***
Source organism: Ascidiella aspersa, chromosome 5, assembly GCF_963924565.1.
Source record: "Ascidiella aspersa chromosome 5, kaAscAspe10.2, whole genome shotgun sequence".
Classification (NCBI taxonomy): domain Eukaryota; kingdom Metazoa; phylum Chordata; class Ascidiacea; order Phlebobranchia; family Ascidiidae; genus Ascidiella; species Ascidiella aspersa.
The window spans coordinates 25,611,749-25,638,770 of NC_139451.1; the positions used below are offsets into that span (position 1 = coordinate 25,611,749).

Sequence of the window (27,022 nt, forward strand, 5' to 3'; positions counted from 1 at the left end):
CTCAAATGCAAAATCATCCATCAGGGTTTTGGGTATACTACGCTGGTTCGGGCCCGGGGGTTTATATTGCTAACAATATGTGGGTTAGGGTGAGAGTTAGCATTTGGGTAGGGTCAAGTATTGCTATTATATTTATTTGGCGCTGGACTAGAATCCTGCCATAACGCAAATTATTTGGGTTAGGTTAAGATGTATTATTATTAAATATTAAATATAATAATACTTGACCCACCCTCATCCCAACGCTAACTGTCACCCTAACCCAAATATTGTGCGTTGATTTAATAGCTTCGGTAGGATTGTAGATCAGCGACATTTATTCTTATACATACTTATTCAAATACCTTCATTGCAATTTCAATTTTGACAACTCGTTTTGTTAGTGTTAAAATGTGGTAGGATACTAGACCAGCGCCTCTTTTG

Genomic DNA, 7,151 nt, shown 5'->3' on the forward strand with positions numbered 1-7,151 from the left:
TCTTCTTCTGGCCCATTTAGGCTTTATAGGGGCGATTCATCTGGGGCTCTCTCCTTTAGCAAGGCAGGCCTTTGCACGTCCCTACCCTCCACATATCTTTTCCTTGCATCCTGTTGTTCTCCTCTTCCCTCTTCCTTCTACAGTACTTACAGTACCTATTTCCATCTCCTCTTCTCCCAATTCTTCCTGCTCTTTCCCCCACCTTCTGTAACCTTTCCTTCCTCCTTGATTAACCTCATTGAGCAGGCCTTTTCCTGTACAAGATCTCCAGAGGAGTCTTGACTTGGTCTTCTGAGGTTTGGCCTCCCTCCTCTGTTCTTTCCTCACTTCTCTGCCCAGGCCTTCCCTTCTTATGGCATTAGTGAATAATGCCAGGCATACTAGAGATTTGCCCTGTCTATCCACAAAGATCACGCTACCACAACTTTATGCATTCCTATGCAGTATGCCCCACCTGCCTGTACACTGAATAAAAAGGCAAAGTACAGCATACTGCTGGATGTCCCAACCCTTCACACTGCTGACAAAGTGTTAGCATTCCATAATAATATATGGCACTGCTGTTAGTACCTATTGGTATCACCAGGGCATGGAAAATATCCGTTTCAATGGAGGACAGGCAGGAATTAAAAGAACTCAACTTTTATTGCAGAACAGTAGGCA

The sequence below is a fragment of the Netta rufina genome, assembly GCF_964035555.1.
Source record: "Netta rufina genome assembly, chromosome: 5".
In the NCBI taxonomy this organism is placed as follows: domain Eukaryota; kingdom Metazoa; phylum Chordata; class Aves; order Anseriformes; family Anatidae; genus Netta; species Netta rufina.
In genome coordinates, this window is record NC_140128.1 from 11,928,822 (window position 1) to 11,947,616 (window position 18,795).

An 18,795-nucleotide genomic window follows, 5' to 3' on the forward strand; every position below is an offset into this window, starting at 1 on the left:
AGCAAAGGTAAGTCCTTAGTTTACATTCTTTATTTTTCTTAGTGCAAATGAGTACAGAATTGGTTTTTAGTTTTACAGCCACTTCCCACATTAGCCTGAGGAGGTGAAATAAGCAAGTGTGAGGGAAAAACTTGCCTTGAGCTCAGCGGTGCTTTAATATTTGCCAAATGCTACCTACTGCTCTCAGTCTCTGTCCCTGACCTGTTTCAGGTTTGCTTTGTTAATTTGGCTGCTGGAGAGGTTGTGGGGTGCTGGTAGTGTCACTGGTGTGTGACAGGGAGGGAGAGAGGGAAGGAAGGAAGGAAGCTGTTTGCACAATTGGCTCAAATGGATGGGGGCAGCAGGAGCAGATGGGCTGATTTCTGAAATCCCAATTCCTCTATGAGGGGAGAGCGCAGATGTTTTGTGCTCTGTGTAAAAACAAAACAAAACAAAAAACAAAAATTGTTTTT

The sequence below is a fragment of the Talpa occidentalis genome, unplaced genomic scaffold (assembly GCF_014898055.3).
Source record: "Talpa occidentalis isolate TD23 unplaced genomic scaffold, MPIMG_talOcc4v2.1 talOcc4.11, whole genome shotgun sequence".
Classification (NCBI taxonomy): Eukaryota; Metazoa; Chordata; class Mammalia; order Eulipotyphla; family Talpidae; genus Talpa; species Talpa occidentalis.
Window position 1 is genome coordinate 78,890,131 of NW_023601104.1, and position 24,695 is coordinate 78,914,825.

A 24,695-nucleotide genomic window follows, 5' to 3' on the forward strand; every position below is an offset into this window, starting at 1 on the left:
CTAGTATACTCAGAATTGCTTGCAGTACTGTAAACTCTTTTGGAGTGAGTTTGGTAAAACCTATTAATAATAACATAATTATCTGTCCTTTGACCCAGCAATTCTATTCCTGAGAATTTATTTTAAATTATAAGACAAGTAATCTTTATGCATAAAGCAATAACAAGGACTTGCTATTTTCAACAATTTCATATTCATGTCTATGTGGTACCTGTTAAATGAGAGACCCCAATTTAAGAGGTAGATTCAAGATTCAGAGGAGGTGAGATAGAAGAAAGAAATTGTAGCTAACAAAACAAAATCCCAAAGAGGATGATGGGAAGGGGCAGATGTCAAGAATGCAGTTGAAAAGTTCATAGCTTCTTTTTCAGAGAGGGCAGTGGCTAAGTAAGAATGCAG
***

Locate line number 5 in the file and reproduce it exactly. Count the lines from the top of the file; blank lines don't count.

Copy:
Sequence of the window (27,022 nt, forward strand, 5' to 3'; positions counted from 1 at the left end):